Big-swinging Les Favell's last chance of a maiden Ashes voyage hinged on a 1955-56 selection shootout between Johnson's XI and Lindwall's XI. Favell's mate, Gil Langley, mucked up a simple stumping chance offered by Favell's rival, John Rutherford, who proceeded to make 113 seldom pretty but pretty remorseless runs. Favell himself, in reply, got as far as 4 - then, calamity. "Alan Davidson," he rued, "produced one of his wizard balls which swung about a foot in the last yard… England was getting further away." Rutherford rubbed it in by fiddling out Neil Harvey on 96.

Stuff-ups are run-of-the-mill nowadays, in the era of not many tour games, no selection trials, no best-against-the-rest testimonial matches, no Test stars slumming it in domestic ranks, zero rigour to the selection process. Zero is just about the average Sheffield Shield attendance

"Hey! You're not supposed to be taking wickets."

"That's right. Isn't it a funny game?"

Few laughed when Frank Ward, not Clarrie Grimmett, won a seat on the boat to England in 1938. Bradman's greatest stuff-up, they cried, and they were right no doubt - or almost no doubt, for actually in five lead-up matches, bowling a comparable number of overs, for the South Australian team, Bradman's team, Ward took 22 wickets, Grimmett 21. Dumping Grimmett was theoretically consistent with the Australian selection ethos: watch a player at length, in all possible conditions, against rich and varying opposition, then pick on form.

Stuff-ups are run-of-the-mill nowadays, in the era of not many tour games, no selection trials, no best-against-the-rest testimonial matches, no Test stars slumming it in domestic ranks, zero rigour to the selection process. Zero is just about the average Sheffield Shield attendance. Yet as recently as 1992-93 an Australian summer began with Dean Jones, Damien Martyn and two Waughs fighting out a slightly bitter and very public five-week tussle for three batting spots. "You're ending his Test career," warned selector Jim Higgs when Jones was the unlucky one left out. And they were. But at least the selectors had reason to think, rather than blindly hope, that this might be for the best.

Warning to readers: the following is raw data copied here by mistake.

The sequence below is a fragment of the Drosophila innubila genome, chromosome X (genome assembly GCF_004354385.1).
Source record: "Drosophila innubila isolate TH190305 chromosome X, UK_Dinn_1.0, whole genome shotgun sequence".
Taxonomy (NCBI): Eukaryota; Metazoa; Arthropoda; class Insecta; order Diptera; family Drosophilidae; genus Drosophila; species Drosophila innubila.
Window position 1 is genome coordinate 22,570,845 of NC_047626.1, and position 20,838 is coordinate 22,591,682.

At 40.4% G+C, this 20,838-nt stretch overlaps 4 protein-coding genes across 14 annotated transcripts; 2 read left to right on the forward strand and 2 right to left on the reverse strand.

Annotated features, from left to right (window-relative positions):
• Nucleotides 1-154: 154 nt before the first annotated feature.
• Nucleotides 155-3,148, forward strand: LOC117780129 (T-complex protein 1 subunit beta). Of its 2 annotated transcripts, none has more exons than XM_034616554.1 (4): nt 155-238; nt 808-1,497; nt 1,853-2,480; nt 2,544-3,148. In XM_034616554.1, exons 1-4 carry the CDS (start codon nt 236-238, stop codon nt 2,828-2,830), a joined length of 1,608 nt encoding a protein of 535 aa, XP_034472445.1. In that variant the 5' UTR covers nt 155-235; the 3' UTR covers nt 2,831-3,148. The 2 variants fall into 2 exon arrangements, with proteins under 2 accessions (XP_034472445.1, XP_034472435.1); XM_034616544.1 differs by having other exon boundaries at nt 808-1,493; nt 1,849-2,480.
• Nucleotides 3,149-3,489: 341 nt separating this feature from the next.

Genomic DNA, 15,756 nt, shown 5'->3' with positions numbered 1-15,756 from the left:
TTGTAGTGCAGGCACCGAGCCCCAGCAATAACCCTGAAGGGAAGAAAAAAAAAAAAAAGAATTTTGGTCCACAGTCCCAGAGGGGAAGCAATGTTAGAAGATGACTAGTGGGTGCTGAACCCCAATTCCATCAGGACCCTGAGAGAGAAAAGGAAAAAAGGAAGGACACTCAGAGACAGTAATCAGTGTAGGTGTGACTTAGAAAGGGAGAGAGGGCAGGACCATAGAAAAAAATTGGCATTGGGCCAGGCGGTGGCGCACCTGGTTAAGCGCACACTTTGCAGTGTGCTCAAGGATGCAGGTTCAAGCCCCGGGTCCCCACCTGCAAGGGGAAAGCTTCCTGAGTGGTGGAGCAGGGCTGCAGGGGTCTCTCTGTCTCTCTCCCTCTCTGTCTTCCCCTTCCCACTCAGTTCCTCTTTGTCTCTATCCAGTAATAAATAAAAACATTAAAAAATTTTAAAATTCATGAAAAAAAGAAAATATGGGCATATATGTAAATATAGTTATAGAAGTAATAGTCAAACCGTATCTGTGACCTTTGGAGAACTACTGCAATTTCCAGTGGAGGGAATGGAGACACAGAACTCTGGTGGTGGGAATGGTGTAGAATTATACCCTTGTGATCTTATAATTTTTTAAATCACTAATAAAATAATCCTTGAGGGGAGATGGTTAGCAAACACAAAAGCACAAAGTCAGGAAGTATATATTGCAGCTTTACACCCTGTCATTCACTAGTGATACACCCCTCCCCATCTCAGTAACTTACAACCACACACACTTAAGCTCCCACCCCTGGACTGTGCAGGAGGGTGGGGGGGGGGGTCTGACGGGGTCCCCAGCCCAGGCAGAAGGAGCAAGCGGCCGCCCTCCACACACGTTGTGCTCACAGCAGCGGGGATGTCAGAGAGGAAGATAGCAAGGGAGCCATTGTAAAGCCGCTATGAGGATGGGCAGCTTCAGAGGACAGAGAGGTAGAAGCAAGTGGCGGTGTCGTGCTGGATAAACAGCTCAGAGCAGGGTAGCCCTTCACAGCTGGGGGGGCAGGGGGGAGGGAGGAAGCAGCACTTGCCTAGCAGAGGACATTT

Seven months after Bradman pipped Jackson, a New York laboratory hosted the first public demonstration of colour TV. Colour TV's demands twist cricket further out of shape with each passing year. Players earn thousands by the hour, and teams are now called Cobras. But if the money and the gimcrack are what matters, and no one watches, no one listens out for the score on the radio, no one cares, then it's conceivable that we had it better in 1928 than we do in 2009.

And pity the modern selector. Half the positions in Australia's battling Test side - a couple of batsmen, the keeper, two or three bowlers - should be set not in stone but in quicksand. Yet probably there shall be no new blood when next the selectors meet. Because how can the modern selector judge who is a future Test cricketer and who isn't? How's a selector to know a cricketer, to get a feel for a cricketer, if he doesn't get to really see the cricketer?

Then again, it could so easily have been Bradman's edge that carried to third slip's knees and Jackson's that rolled away for four. It is an imprecise business, selecting cricketers.

Christian Ryan is a writer based in Melbourne. He is the author of Golden Boy: Kim Hughes and the Bad Old Days of Australian Cricket, published in March 2009